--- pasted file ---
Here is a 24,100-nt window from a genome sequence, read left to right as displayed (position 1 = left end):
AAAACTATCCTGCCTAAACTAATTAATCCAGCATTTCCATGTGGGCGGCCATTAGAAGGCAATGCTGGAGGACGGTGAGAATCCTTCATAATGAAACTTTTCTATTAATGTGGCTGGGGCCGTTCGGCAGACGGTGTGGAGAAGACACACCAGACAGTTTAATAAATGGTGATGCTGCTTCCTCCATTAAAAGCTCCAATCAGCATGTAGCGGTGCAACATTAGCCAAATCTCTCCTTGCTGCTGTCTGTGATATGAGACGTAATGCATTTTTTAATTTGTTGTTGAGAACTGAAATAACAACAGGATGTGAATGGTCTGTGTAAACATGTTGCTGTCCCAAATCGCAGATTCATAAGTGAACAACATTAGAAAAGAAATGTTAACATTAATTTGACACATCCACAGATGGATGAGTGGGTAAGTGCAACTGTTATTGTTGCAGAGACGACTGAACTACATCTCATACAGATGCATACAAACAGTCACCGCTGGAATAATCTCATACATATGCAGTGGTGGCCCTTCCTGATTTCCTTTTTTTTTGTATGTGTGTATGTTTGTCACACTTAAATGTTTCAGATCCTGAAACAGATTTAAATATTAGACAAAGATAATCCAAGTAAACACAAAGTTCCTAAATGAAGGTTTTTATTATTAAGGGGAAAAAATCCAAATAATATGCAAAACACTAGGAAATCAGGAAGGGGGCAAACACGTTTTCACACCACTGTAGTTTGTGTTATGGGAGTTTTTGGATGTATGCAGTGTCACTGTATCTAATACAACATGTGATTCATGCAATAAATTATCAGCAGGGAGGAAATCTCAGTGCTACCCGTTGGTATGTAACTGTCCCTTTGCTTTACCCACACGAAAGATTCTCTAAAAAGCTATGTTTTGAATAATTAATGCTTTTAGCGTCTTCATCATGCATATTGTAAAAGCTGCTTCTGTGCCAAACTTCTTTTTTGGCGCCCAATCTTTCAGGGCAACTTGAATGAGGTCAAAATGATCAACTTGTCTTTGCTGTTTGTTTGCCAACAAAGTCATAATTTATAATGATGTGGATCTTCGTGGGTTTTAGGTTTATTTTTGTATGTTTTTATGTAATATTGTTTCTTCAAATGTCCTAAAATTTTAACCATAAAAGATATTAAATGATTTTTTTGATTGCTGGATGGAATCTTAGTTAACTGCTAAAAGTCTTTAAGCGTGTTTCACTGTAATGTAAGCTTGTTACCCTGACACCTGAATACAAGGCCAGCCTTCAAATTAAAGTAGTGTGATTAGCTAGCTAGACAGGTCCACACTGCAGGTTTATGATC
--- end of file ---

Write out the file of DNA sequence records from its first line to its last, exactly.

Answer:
Here is a 24,100-nt window from a genome sequence, read left to right as displayed (position 1 = left end):
AAAACTATCCTGCCTAAACTAATTAATCCAGCATTTCCATGTGGGCGGCCATTAGAAGGCAATGCTGGAGGACGGTGAGAATCCTTCATAATGAAACTTTTCTATTAATGTGGCTGGGGCCGTTCGGCAGACGGTGTGGAGAAGACACACCAGACAGTTTAATAAATGGTGATGCTGCTTCCTCCATTAAAAGCTCCAATCAGCATGTAGCGGTGCAACATTAGCCAAATCTCTCCTTGCTGCTGTCTGTGATATGAGACGTAATGCATTTTTTAATTTGTTGTTGAGAACTGAAATAACAACAGGATGTGAATGGTCTGTGTAAACATGTTGCTGTCCCAAATCGCAGATTCATAAGTGAACAACATTAGAAAAGAAATGTTAACATTAATTTGACACATCCACAGATGGATGAGTGGGTAAGTGCAACTGTTATTGTTGCAGAGACGACTGAACTACATCTCATACAGATGCATACAAACAGTCACCGCTGGAATAATCTCATACATATGCAGTGGTGGCCCTTCCTGATTTCCTTTTTTTTTGTATGTGTGTATGTTTGTCACACTTAAATGTTTCAGATCCTGAAACAGATTTAAATATTAGACAAAGATAATCCAAGTAAACACAAAGTTCCTAAATGAAGGTTTTTATTATTAAGGGGAAAAAATCCAAATAATATGCAAAACACTAGGAAATCAGGAAGGGGGCAAACACGTTTTCACACCACTGTAGTTTGTGTTATGGGAGTTTTTGGATGTATGCAGTGTCACTGTATCTAATACAACATGTGATTCATGCAATAAATTATCAGCAGGGAGGAAATCTCAGTGCTACCCGTTGGTATGTAACTGTCCCTTTGCTTTACCCACACGAAAGATTCTCTAAAAAGCTATGTTTTGAATAATTAATGCTTTTAGCGTCTTCATCATGCATATTGTAAAAGCTGCTTCTGTGCCAAACTTCTTTTTTGGCGCCCAATCTTTCAGGGCAACTTGAATGAGGTCAAAATGATCAACTTGTCTTTGCTGTTTGTTTGCCAACAAAGTCATAATTTATAATGATGTGGATCTTCGTGGGTTTTAGGTTTATTTTTGTATGTTTTTATGTAATATTGTTTCTTCAAATGTCCTAAAATTTTAACCATAAAAGATATTAAATGATTTTTTTGATTGCTGGATGGAATCTTAGTTAACTGCTAAAAGTCTTTAAGCGTGTTTCACTGTAATGTAAGCTTGTTACCCTGACACCTGAATACAAGGCCAGCCTTCAAATTAAAGTAGTGTGATTAGCTAGCTAGACAGGTCCACACTGCAGGTTTATGATC